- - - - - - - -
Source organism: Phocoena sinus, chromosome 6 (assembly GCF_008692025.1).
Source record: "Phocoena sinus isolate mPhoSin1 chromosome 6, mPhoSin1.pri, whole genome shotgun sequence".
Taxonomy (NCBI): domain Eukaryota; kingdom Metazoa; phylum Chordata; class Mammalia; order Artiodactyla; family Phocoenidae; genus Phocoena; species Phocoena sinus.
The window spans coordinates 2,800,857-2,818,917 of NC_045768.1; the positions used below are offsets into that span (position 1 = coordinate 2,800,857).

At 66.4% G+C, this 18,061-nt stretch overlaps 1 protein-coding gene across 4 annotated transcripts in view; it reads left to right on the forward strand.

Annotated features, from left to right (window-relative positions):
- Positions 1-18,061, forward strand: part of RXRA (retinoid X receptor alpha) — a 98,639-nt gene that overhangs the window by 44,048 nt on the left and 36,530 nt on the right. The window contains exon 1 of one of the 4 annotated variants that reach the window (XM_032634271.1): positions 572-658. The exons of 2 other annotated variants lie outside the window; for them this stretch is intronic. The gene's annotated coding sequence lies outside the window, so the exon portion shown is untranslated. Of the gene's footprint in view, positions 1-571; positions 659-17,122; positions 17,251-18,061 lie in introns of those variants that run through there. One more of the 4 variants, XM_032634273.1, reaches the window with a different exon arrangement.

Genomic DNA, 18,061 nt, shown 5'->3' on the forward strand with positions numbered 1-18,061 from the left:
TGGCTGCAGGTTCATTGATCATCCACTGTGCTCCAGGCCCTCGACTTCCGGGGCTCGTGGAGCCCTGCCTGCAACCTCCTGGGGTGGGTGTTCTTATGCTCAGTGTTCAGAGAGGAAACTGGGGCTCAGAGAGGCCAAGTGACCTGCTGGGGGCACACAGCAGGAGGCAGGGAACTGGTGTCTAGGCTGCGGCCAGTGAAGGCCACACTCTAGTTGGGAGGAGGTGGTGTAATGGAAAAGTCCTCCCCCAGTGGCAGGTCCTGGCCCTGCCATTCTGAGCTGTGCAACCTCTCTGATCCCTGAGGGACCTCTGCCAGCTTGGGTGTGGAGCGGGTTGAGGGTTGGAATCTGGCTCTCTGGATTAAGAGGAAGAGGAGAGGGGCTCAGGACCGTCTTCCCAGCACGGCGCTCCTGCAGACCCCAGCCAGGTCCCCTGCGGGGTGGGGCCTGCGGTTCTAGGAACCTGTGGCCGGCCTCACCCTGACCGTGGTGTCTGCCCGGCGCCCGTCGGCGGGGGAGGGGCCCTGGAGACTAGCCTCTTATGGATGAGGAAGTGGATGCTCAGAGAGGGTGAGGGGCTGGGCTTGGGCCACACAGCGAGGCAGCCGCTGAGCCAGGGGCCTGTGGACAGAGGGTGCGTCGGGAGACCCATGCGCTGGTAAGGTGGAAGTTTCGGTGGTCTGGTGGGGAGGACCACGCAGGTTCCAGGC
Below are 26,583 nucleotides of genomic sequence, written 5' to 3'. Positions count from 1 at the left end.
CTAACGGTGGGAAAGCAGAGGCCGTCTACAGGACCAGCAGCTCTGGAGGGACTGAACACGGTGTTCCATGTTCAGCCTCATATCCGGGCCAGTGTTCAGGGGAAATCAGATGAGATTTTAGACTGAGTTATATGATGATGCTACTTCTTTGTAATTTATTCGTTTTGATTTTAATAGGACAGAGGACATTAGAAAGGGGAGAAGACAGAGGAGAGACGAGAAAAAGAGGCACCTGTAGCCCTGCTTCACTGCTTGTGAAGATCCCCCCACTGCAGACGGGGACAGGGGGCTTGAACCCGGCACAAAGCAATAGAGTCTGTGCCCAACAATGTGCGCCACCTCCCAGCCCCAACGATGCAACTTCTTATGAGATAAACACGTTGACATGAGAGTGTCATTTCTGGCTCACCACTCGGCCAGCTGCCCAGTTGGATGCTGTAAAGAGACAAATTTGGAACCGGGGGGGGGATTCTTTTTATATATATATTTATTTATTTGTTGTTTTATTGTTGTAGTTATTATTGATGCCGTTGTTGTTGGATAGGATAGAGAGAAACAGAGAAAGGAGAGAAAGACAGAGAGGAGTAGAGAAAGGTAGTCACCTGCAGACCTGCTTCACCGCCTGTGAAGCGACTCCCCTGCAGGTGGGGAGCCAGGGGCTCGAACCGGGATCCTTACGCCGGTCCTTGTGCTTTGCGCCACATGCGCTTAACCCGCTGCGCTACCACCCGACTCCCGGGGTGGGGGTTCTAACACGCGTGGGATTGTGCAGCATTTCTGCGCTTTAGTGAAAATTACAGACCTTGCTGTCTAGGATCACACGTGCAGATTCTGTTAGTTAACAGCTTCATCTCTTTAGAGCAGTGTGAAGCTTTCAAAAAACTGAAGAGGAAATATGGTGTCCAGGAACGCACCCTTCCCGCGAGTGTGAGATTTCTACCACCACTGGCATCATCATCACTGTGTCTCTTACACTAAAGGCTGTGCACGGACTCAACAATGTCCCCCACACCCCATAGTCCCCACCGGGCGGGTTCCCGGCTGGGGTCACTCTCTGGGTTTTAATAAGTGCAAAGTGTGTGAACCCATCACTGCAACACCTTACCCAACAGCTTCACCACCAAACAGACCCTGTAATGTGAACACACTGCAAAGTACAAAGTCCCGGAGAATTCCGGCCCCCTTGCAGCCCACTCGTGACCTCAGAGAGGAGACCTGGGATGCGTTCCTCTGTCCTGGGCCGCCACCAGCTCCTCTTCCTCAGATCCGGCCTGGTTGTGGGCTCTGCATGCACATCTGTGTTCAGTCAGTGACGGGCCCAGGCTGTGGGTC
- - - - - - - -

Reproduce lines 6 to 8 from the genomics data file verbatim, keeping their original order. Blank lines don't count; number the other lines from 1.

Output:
Annotated features, from left to right (window-relative positions):
- Positions 1-18,061, forward strand: part of RXRA (retinoid X receptor alpha) — a 98,639-nt gene that overhangs the window by 44,048 nt on the left and 36,530 nt on the right. The window contains exon 1 of one of the 4 annotated variants that reach the window (XM_032634271.1): positions 572-658. The exons of 2 other annotated variants lie outside the window; for them this stretch is intronic. The gene's annotated coding sequence lies outside the window, so the exon portion shown is untranslated. Of the gene's footprint in view, positions 1-571; positions 659-17,122; positions 17,251-18,061 lie in introns of those variants that run through there. One more of the 4 variants, XM_032634273.1, reaches the window with a different exon arrangement.

Genomic DNA, 18,061 nt, shown 5'->3' on the forward strand with positions numbered 1-18,061 from the left: